In 1982, a gifted education specialist, Dr. Larry Coleman, and an active parent named Gayle Bush joined together with the dream of providing a summertime supplement to school-year education for gifted children. Their motto was: Learning is fun, & should be on-going. The staff very much believed in this principle, and wanted to keep camp going after Gayle and Larry retired.


In 2001, the camp formally reorganized itself as a non-profit organization under the name “Appalachian Institute for Creative Learning,” hoping to shift focus from students who are gifted to all campers who love to learn. We celebrate the life of the mind, but we’ve seen too many bright, interesting campers who don’t necessarily fit well in a traditional school model to limit ourselves to those who’ve been classified as “gifted.” Instead, we call our campers “motivated learners,” figuring anyone who shows up to take biology, math, or art in July is motivated. What AICL does is to create an environment in which it’s safe to laugh and learn, to risk and fail, to experiment with something outside of one’s competence.

Through outreach and scholarships, we foster a racially and economically diverse community. At AICL, we see everyone as both a learner and a teacher. We encourage social and intellectual interactions that will enable our students to fulfill their personal, professional, and academic potential. Because we build curricula based on the idea that learning is fun and should be on-going, we prepare our students to engage our complex world with insight, empathy, and confidence. When a camper comes to AICL, they have an opportunity to join a community of educators and students who are passionate about learning and creating.


  • "My two daughters have gone to dozens of camps over the years—art camps, nature camps, Girl Scout camps, soccer camps—but there has never been a camp that they have loved as much as AICL. AICL has allowed them to try classes that they never would have tried, and develop new interests. They've made friends that will likely be life-long. The caring and intelligence of the staff is evident in each person that I've encountered. And one thing that I appreciate about AICL is that it makes room for the kids that are a little bit different, a little bit outside the mainstream. Every kid seems to find their place there. AICL is the highlight of my daughters' summer, and it has been for four years now. I highly recommend it."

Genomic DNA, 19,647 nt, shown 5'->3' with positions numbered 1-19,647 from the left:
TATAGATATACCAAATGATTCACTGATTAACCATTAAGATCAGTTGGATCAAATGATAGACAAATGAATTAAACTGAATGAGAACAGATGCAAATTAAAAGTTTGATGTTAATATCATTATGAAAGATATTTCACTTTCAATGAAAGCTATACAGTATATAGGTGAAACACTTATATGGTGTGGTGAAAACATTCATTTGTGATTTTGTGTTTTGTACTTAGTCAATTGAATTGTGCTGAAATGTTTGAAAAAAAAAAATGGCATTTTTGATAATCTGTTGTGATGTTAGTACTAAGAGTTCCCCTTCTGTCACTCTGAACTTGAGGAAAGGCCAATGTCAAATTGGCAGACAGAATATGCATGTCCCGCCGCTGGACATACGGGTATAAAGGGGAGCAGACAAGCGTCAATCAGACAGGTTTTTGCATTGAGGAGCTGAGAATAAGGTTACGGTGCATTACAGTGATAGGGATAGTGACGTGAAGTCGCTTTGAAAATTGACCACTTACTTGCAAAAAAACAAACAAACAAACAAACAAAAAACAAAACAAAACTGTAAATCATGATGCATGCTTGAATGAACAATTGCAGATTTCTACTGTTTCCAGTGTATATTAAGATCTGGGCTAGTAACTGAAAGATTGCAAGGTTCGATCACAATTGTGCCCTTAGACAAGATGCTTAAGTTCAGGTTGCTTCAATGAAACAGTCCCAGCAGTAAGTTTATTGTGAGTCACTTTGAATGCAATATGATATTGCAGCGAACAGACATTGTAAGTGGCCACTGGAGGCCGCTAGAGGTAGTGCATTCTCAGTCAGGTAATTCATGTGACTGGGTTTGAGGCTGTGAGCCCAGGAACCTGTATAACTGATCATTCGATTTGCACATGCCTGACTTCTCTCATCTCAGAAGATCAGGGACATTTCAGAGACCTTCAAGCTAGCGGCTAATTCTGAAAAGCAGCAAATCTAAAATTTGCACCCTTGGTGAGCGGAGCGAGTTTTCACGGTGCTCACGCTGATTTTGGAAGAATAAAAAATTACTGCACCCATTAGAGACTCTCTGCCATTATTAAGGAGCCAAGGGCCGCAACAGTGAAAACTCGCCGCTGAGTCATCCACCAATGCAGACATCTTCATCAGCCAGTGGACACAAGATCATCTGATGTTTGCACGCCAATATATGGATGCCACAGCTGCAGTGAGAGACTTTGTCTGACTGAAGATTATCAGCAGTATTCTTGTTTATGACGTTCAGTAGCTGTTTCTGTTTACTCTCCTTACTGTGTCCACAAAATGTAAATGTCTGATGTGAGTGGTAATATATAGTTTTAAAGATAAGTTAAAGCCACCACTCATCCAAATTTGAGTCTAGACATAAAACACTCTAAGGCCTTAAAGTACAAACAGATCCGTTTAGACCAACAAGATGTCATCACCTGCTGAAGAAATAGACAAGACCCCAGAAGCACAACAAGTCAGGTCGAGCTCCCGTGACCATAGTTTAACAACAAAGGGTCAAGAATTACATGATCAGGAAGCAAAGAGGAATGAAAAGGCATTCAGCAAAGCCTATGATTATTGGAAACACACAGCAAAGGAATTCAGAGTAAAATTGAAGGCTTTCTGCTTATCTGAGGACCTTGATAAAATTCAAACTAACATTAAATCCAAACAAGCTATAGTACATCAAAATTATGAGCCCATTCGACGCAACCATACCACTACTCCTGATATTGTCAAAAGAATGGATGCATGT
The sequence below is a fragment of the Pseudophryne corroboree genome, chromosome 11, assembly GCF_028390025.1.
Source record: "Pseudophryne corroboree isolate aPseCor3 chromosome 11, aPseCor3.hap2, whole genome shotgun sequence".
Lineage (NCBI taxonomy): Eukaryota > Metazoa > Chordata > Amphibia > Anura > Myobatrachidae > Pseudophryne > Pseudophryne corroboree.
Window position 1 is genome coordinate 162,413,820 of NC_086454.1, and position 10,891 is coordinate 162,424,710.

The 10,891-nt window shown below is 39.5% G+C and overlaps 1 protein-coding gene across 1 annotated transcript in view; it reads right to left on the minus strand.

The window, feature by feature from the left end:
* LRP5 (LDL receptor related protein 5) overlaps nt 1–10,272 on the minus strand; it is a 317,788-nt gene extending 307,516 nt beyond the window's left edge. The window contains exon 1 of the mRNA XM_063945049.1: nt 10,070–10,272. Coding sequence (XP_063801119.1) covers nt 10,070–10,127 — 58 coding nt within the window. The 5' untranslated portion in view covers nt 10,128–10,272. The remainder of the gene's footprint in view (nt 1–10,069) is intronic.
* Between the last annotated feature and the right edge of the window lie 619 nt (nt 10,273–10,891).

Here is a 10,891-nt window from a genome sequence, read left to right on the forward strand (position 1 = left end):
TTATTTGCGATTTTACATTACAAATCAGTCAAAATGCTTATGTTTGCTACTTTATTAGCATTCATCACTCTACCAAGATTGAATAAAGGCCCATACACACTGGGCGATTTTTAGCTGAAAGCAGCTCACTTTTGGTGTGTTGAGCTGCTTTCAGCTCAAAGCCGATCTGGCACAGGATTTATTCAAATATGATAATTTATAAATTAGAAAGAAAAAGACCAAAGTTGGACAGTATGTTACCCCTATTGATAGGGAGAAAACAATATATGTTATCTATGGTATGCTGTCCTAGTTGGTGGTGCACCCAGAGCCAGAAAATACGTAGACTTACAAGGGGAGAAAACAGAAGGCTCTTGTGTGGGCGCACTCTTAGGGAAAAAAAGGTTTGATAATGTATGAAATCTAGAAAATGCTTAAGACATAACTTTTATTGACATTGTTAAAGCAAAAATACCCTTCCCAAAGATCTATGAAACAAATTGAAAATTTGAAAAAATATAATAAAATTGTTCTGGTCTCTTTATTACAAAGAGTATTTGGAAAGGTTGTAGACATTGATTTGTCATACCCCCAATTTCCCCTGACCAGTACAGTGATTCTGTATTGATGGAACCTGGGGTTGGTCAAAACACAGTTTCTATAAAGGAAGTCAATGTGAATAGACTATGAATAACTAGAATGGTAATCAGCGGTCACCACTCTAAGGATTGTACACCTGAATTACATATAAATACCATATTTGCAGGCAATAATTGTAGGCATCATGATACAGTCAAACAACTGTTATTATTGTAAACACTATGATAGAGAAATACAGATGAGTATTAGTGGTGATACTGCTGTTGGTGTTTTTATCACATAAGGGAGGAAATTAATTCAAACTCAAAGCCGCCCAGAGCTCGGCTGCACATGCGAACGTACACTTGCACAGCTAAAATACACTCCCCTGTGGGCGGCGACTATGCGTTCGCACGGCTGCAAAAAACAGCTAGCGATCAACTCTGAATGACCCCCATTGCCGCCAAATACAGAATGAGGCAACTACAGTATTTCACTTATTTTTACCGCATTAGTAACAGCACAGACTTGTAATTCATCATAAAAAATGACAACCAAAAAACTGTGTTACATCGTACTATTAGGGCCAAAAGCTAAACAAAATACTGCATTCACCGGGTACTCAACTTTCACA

-Elizabeth Garzarelli, Principal

  • “My daughter discovered AICL when she was in the seventh grade, when a friend who was affiliated with the camp said he thought my daughter might be a good fit. I had never heard of it, but when we saw the list of crazy workshops we both got excited. Also, I had assumed we would not be able to afford a summer camp, but I found the price to be very reasonable. My daughter is creative and someone who doesn't usually color between the lines, so it seemed like it might be just the place for her.

    That year the camp was only one week. It was the first time my daughter had stayed away from home that long and she didn't know anyone going to camp, so I was concerned she might get homesick. But from the first minute we arrived, she felt at home and I felt my daughter was in good hands. She loved camp and had no problem being away from home. The next year she went for both weeks and has gone every year since then. She has even given up some pretty exciting opportunities because it would have meant missing AICL.  She "graduated" last year and is hoping to be a counselor-in-training this summer.

    The one thing that is difficult about AICL is describing it to others! For my child it was a place where she was encouraged to be her true self, where she learned and saw modeled acceptance and compassion, where she had fun but also learned some skills, and where she met friends she'll have a lifetime. It is really not like any other camp. Where else can you learn how to be a Viking, create your own musical, get tips on arguing, and be chased by zombies - all in the same week?”

    -Liz McGeachy, Mother of a happy camper